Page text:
Too many leaders–from the United States to France, the United Kingdom, Germany, to Scandinavia — give lip service to the problem of anti-Semitism but have failed to come up with a comprehensive approach that includes increased funding for law enforcement, tougher sentences for anti-Semitic hate crimes and education for a generation born in the 21st century and that has little or no understanding of anti-Semitism or the Nazi Holocaust.

While “Sieg Heil”-ing neo-Nazis and other extreme far-right Jew-haters remain headline-grabbers and generate media analysis, interfaith protests and the attention of organizations like the Simon Wiesenthal Center, there is scant acknowledgment or action when anti-Semitism is inspired and promoted by extremists—including imams cursing Jews from their pulpits in the name of Islam or the Palestinian cause.

For example, in Sweden, over the last decade, authorities in Malmo, the country’s third largest city, still have not arrested or prosecuted a single person for countless anti-Semitic hate crimes apparently committed by members of the city’s Muslim community or for ongoing intimidation of the leading rabbi.

In France, authorities have shown yet again that they view anti-Jewish hate crimes committed in the name of Islam through a different prism. Shockingly, a French court released the convicted murderer of a Jewish woman. The killer had beaten his victim to death in her apartment and then threw her body off a balcony while he chanted Quranic texts. They blamed his smoking marijuana.

In Germany, politicians wonder why an Israeli student is beaten on the streets of Berlin for speaking Hebrew, even as the same politicians, welcome Iranian delegations dispatched by the “Supreme Leader,” Ayatollah Ali Khamenei. The Iranians come bearing sweetheart economic deals for Germany. German leaders permit terrorist Hezbollah (the Iranian-backed Lebanese terrorist movement), to operate openly and directly in among Muslims in major cities, including Berlin.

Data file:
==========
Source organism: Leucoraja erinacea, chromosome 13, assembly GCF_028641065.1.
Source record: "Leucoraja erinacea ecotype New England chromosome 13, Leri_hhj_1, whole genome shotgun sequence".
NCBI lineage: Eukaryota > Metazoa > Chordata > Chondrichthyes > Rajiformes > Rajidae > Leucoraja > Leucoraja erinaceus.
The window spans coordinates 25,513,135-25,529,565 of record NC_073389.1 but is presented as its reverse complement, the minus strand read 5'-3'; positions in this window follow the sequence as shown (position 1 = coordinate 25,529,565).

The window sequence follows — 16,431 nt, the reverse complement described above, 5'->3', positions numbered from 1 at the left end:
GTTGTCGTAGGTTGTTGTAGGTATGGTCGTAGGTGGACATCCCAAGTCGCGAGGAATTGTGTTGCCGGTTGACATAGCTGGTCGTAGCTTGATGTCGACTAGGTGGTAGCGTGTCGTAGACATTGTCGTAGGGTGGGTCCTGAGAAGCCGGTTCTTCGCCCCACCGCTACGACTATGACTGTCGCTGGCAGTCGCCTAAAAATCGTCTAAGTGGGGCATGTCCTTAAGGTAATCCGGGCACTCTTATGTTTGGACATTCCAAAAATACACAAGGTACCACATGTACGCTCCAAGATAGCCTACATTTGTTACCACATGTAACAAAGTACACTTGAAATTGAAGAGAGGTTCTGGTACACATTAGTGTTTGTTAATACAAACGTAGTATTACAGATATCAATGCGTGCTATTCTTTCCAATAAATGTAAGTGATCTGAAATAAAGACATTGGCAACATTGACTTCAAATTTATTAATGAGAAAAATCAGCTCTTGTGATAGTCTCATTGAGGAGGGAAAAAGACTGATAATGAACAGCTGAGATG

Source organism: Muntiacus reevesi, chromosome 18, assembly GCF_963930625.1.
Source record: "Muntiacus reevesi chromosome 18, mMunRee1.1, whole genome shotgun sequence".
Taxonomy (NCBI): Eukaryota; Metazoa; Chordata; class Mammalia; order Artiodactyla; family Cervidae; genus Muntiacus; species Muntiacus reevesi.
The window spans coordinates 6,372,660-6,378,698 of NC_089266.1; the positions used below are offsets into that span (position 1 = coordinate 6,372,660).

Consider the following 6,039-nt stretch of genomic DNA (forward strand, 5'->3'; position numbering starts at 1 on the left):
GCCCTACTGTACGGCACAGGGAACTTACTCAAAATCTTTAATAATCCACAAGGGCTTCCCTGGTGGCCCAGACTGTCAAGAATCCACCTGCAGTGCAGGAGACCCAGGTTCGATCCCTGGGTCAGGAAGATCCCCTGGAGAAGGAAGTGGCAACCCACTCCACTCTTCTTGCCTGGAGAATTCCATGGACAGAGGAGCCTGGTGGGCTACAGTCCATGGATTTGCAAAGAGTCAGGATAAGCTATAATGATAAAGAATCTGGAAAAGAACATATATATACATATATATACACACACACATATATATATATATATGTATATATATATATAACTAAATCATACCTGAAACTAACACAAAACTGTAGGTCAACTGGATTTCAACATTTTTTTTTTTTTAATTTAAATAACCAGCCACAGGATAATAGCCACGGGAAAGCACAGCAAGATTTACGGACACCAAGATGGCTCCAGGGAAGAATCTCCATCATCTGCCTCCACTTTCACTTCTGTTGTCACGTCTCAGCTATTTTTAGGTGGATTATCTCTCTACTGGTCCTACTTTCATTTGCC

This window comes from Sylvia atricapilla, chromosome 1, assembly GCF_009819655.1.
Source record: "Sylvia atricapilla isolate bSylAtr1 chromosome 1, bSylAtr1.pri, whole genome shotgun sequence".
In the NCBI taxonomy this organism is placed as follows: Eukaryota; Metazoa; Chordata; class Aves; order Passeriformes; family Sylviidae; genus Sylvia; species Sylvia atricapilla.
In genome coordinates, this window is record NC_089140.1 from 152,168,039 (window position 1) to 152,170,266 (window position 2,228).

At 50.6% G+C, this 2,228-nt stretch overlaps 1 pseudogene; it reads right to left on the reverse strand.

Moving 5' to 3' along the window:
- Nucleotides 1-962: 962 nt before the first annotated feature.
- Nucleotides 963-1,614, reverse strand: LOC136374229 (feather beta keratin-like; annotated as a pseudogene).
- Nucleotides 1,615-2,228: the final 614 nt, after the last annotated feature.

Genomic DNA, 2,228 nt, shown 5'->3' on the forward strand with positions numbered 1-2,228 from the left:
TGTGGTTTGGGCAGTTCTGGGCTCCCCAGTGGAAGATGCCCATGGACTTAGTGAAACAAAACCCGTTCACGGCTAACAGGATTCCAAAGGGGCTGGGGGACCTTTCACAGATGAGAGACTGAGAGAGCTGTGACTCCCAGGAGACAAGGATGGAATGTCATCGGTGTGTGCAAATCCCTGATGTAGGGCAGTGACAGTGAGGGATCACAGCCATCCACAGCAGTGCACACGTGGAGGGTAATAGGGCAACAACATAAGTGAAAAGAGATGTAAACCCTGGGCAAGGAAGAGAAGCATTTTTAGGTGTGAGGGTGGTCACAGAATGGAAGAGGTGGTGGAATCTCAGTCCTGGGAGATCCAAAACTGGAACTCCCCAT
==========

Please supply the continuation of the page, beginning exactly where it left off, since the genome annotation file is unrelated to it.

In the United Kingdom, Jeremy Corbyn) allowed—some say encouraged—”progressive” elements of the Labour Party he led to purge Jewish Labourites, to openly express anti-Semitic and extreme anti-Israel sentiments and even deny the Holocaust. Only the overwhelming defeat handed to Corbyn by British voters on election day in December put an end – at least temporarily – to the injection of vile Jew-hatred into the mainstream of the political and social fabric of the United Kingdom. To date, though, anti-Semitic crimes in the UK continue.

North American Colleges and Universities

The situation for Jewish students on leading American and Canadian universities remains dire. The Wiesenthal Center could have created a Top 10 or even a Top 100 worst incidents list just focusing on elite campuses from NYU, Columbia, to York and McGill Universities and University of Toronto, to UCLA, UC Berkeley and scores of campuses in America’s heartland. Israel is cast by “boycott, disinvest, sanction” (BDS) campaigns as an apartheid regime, racist and therefore illegitimate, and Israelis are slandered as latter-day Nazis. Woe to the pro-Israel speaker slated to speak on campus, or to a Jewish student leader who travels to the Jewish state.

Universities pride themselves on nurturing “safe zones” for students who are upset about issues of the day. In the case of Israel and its supporters, safe zones, that is, for everyone who is upset by the existence of Zionists and their friends. As Jewish students seek ways to fight back, there are increasing calls for Jewish alumni to protest the pernicious double standards by closing their checkbooks to their alma maters until Jewish students receive equal treatment afforded to every other minority.